WIPO Arbitration and Mediation Center
ADMINISTRATIVE PANEL DECISION
UCB PHARMA, S.A. v. 21562719 Ont Ltd
Case No. D2011-0821
1. The Parties
Complainant is UCB PHARMA, S.A. of Brussels, Belgium, represented internally.
Respondent is 21562719 Ont Ltd of Ontario, Canada.
2. The Domain Name and Registrar
The disputed domain name <lortab.com> is registered with Fabulous.com.
3. Procedural History
The Complaint was filed with the WIPO Arbitration and Mediation Center (the “Center”) on May 11, 2011. On May 11, 2011, the Center transmitted by email to Fabulous.com a request for registrar verification in connection with the disputed domain name. On May 12, 2011, Fabulous.com transmitted by email to the Center its verification response confirming that Respondent is listed as the registrant and providing the contact details.
The Center verified that the Complaint satisfied the formal requirements of the Uniform Domain Name Dispute Resolution Policy (the “Policy” or “UDRP”), the Rules for Uniform Domain Name Dispute Resolution Policy (the “Rules”), and the WIPO Supplemental Rules for Uniform Domain Name Dispute Resolution Policy (the “Supplemental Rules”).
In accordance with the Rules, paragraphs 2(a) and 4(a), the Center formally notified Respondent of the Complaint, and the proceedings commenced on May 13, 2011. In accordance with the Rules, paragraph 5(a), the due date for Response was June 2, 2011. Respondent did not submit any response. Accordingly, the Center notified Respondent’s default on June 8, 2011.
The Center appointed Jeffrey D. Steinhardt as sole panelist in this matter on June 14, 2011. The Panel finds that it was properly constituted. The Panel has submitted the Statement of Acceptance and Declaration of Impartiality and Independence, as required by the Center to ensure compliance with the Rules, paragraph 7.
4. Factual Background
Complainant’s affiliate, UCB, Inc., is owner of the trademark LORTAB, United States trademark registration number 1278615 in International Class 5, registered in May 22, 1984 with a first use dating back to 1980, covering an “Analgesic Tablet Containing Acetaminophen and Hydrocodone.”
The disputed domain name was registered August 24, 2004 and presently routes to a parking page displaying sponsored listings routing users to commercial pharmaceutical websites.1
5. Parties’ Contentions
The extremely brief Complaint alleges that the disputed domain name is identical to Complainant’s trademark; that Respondent has no rights or legitimate interests in use of the disputed domain name; and that the disputed domain name was registered and is used in bad faith under the Policy.
Complainant contends that Respondent’s use of the disputed domain name is not bona fide and in bad faith because Respondent uses the disputed domain name to divert Internet users to commercial sites with the motive of profiting from Internet traffic created by confusion with Complainant’s trademark.
Complaint avers that it “provided the Respondent with an opportunity to voluntarily transfer the disputed domain name before filing this Complaint,” without response.
On the basis of the above allegations, Complainant seeks transfer of the disputed domain name.
Respondent did not reply to Complainant’s contentions.
6. Discussion and Findings
The Rules require the Panel to decide a complaint on the basis of the statements and documents submitted and in accordance with the Policy, the Rules and any rules and principles of law that it deems applicable. Rules, paragraph 15(a). Complainant must establish each element of paragraph 4(a) of the Policy, namely:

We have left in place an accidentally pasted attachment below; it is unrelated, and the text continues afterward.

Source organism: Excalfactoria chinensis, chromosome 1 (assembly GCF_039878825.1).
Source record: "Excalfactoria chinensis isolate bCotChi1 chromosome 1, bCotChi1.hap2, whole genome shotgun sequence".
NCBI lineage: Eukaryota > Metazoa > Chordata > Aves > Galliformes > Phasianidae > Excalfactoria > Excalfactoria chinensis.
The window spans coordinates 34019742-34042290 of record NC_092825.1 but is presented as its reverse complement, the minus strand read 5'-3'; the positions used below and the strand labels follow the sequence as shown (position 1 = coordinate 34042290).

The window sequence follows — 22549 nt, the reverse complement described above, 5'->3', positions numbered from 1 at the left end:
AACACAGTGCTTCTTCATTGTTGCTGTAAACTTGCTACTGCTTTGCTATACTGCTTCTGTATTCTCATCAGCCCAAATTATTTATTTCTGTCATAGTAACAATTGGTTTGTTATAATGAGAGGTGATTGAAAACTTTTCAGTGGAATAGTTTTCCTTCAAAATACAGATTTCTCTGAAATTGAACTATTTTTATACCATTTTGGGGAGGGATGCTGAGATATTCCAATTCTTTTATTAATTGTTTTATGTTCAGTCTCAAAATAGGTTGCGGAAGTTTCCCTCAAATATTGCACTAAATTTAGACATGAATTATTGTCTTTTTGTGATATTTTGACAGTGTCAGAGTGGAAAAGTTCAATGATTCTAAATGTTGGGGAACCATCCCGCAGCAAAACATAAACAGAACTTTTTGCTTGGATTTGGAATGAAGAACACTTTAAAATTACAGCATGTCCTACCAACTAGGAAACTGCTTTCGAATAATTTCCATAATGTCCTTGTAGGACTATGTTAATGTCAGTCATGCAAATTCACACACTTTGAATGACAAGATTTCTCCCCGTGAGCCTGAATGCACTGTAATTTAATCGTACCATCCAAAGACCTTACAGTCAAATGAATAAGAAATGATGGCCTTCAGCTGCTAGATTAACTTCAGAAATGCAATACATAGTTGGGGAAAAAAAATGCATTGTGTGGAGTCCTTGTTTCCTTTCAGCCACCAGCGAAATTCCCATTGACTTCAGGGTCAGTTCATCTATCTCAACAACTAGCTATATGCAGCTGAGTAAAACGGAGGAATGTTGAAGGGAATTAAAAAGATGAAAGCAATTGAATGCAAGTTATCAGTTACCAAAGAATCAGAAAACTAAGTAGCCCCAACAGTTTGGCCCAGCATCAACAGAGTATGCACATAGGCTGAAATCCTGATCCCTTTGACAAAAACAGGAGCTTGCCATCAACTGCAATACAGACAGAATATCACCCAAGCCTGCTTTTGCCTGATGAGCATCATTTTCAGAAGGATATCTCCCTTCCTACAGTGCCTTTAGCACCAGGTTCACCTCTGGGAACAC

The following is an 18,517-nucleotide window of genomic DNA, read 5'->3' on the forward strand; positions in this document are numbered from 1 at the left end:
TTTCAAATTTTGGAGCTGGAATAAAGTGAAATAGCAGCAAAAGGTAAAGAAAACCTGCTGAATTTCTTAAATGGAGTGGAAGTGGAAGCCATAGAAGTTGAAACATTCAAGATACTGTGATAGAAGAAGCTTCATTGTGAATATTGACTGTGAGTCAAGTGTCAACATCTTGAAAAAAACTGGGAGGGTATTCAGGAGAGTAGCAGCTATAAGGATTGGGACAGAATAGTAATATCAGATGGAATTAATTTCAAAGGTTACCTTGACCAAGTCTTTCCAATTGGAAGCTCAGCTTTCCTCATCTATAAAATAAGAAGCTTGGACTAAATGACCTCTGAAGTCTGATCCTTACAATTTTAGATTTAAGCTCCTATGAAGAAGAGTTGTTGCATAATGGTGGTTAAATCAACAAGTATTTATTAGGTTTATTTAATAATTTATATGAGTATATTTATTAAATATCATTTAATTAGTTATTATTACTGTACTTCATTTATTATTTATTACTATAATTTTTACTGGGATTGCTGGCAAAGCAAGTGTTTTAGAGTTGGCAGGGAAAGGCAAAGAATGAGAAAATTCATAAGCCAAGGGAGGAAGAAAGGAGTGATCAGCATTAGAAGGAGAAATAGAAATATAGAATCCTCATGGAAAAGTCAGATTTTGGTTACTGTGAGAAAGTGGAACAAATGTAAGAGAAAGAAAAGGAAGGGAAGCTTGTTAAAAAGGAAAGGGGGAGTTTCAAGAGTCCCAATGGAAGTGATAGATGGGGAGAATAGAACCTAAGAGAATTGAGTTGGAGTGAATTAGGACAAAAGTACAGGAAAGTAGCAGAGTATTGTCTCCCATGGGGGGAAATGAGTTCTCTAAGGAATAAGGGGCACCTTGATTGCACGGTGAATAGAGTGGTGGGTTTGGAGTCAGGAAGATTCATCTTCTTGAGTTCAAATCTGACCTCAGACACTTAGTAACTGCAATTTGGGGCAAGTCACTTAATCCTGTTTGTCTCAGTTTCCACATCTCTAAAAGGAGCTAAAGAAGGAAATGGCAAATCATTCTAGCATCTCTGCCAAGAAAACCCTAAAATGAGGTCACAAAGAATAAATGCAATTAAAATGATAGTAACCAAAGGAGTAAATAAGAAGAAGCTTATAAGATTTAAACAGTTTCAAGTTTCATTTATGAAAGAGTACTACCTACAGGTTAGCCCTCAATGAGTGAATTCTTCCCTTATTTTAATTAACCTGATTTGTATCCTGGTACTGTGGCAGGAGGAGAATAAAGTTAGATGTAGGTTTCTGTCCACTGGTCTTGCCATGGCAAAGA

(i) the disputed domain name is identical or confusingly similar to a trademark or service mark in which Complainant has rights;
(ii) Respondent has no rights or legitimate interests in respect of the disputed domain name; and
(iii) the disputed domain name has been registered and is being used in bad faith.
Complainant must establish these elements even if Respondent does not submit a response. See, e.g., The Vanguard Group, Inc. v. Lorna Kang, WIPO Case No. D2002-1064. In the absence of a Response, the Panel may also accept as true the reasonable factual allegations in the Complaint. E.g., ThyssenKrupp USA, Inc. v. Richard Giardini, WIPO Case No. D2001-1425 (citing Talk City, Inc. v. Michael Robertson, WIPO Case No. D2000-0009).
A. Identical or Confusingly Similar
The Panel agrees with Complainant that the disputed domain name <lortab.com> is identical to the LORTAB mark in which Complainant’s affiliate has rights.
Panels generally disregard the gTLD suffix in determining whether a disputed domain name is identical or similar to a complainant’s marks. See e.g., HUK-COBURG haftpflicht-Unterstützungs-Kasse kraftfahrender Beamter Deutschlands A.G. v. DOMIBOT (HUK-COBURG-COM-DOM), WIPO Case No. D2006-0439; VAT Holding AG v. Vat.com, WIPO Case No. D2000-0607; Shangri-La International Hotel Management Limited v. NetIncome Ventures Inc., WIPO Case No. D2006-1315. Removing the “.com” from the disputed domain name leaves only the LORTAB trademark.
The Panel concludes, therefore, that the Complaint establishes the first element of paragraph 4(a) of the Policy.
B. Rights or Legitimate Interests
The Panel also concludes that Respondent has no rights or legitimate interests in the disputed domain name.
The Policy contains a non-exhaustive list of circumstances that may demonstrate when a respondent has rights or legitimate interests in the use of a domain name. The list includes: (1) using the domain name in connection with a bona fide offering of goods and services; (2) being commonly known by the domain name; or (3) making a legitimate noncommercial or fair use of the domain name, without intent for commercial gain to misleadingly divert consumers. Policy, paragraphs 4(c)(i)-(iii).